• Division 8 Blazes The Trail




    Los Angeles, California – After over a year of careful planning, tremendous uncertainty, yet dogged determination to run this race, the Transpacific Yacht Club today unleashed the first wave of entries on their long westward journey to Honolulu in the 51st running of the Transpac. This biennial 2225-mile race from LA-Honolulu, first run in 1906, is an ocean racing classic.

    Seven entries ranging from 37 to 57 feet in length were on the start line today, set one mile south of San Pedro’s Point Fermin lighthouse. Weather conditions early this morning were uncertain, with local thunderstorms in the area, but this stabilized by midday to provide an 11-knot thermal westerly breeze. Even in this initial upwind leg towards the first of only two marks of the course – the West End of Catalina, 25 miles away – the fleet seemed to split with some opting to head north and others choosing to take the closer tack towards Catalina.

    As explained at the virtual Skipper’s Briefing last Saturday afternoon by veteran NOAA weather forecaster Joe Sienkiewicz, the large scale position and shape of the North Pacific High seems to be setting up favorably for a good race. The split High is due to merge and strengthen the classic northeast tradewinds that are a typical feature of the middle portion of the race track, while the normal coastal northerlies also seem to be in place to propel all the teams away from the coast quickly.

    Mark Ashmore’s Cal 40 Nalu V was among the first starters today, and is riding a wave of enthusiasm coming off their overall win in the SoCal 300. He’s upbeat about the race, his first to Hawaii, especially considering what happened in the previous 50th edition of the race in 2019.

    “We had a mysterious leak, or several leaks, that we were never able to pinpoint the source,” he said. “It was serious enough to have us pumping out the bilge four times a day. The conditions were rough, and we launched off a few waves, so it was difficult to track the source. At one point I was able to get my head into the bilge to see some water seeping in.”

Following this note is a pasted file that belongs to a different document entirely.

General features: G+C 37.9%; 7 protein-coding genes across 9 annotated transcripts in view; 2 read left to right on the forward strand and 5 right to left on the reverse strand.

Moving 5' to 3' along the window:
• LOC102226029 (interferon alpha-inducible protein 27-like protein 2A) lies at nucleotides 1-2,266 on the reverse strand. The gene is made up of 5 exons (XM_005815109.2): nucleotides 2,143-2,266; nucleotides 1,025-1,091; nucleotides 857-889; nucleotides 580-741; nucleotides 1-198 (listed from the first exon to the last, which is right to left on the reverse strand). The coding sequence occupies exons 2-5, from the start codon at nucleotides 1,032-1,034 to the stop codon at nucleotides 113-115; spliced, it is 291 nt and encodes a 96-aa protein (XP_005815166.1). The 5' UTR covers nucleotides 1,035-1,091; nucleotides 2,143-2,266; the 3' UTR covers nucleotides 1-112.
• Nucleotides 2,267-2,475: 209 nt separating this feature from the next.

Ho'oko ole


    Juno


    Knotty Boo


    At about 200 miles out the Nalu team decided it was better to head back to the coast than face this situation further out and with fewer option. There were among several entries to that year that had to drop out due to various problems.

    This year Ashmore and his team of four are determined to finish what they started two years ago, cross the finish at Diamond Head, and have tons of fun on the way. “We may be one of the slowest boats on the course, but that means we just have more time to enjoy the race!” he said.

    The Nalu V team is also sailing for a cause: a good friend and shipmate on the 2019 race, Mark Buttermann, had recently passed from ALS, and the team has dedicated their effort this year to his memory. They have set up a donation fund to fight ALS and within a few weeks have raised an impressive $14,000.

    Today’s starters are the first of three waves, with the second group of 15 teams in three divisions starting at 1:00 PM PDT on Friday, July 16th at Point Fermin, while the final group of the fastest 19 boats in four divisions will start at the same time and place on Saturday, July 17th.

    YB trackers are on board all entries, with positions indicated on the YB website at this link: https://yb.tl/transpac2021. The positions have been delayed by 4 hours, except when within 200 miles of the finish, where they revert to real-time tracking.
    This article was originally published in forum thread: 2021 Trans Pacific Yacht Race! started by Photoboy View original post